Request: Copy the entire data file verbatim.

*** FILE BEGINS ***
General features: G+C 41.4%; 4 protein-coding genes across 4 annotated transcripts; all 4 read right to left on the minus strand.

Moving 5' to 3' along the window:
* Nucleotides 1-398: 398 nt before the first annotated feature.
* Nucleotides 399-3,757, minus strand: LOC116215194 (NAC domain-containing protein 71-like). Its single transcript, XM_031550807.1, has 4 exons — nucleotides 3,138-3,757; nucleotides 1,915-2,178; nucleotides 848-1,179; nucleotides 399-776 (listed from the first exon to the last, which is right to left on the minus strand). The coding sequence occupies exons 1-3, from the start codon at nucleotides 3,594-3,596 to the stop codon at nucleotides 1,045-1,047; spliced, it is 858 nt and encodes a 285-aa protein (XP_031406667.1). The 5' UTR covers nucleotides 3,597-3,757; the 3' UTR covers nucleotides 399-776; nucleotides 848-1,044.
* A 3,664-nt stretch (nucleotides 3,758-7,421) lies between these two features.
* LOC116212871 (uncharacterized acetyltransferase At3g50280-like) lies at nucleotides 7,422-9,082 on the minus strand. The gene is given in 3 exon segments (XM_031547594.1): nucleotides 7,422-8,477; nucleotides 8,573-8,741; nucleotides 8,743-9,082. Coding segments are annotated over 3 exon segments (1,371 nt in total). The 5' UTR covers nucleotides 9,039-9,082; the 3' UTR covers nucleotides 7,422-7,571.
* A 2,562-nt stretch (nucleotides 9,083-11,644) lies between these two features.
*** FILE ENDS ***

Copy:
General features: G+C 41.4%; 4 protein-coding genes across 4 annotated transcripts; all 4 read right to left on the minus strand.

Moving 5' to 3' along the window:
* Nucleotides 1-398: 398 nt before the first annotated feature.
* Nucleotides 399-3,757, minus strand: LOC116215194 (NAC domain-containing protein 71-like). Its single transcript, XM_031550807.1, has 4 exons — nucleotides 3,138-3,757; nucleotides 1,915-2,178; nucleotides 848-1,179; nucleotides 399-776 (listed from the first exon to the last, which is right to left on the minus strand). The coding sequence occupies exons 1-3, from the start codon at nucleotides 3,594-3,596 to the stop codon at nucleotides 1,045-1,047; spliced, it is 858 nt and encodes a 285-aa protein (XP_031406667.1). The 5' UTR covers nucleotides 3,597-3,757; the 3' UTR covers nucleotides 399-776; nucleotides 848-1,044.
* A 3,664-nt stretch (nucleotides 3,758-7,421) lies between these two features.
* LOC116212871 (uncharacterized acetyltransferase At3g50280-like) lies at nucleotides 7,422-9,082 on the minus strand. The gene is given in 3 exon segments (XM_031547594.1): nucleotides 7,422-8,477; nucleotides 8,573-8,741; nucleotides 8,743-9,082. Coding segments are annotated over 3 exon segments (1,371 nt in total). The 5' UTR covers nucleotides 9,039-9,082; the 3' UTR covers nucleotides 7,422-7,571.
* A 2,562-nt stretch (nucleotides 9,083-11,644) lies between these two features.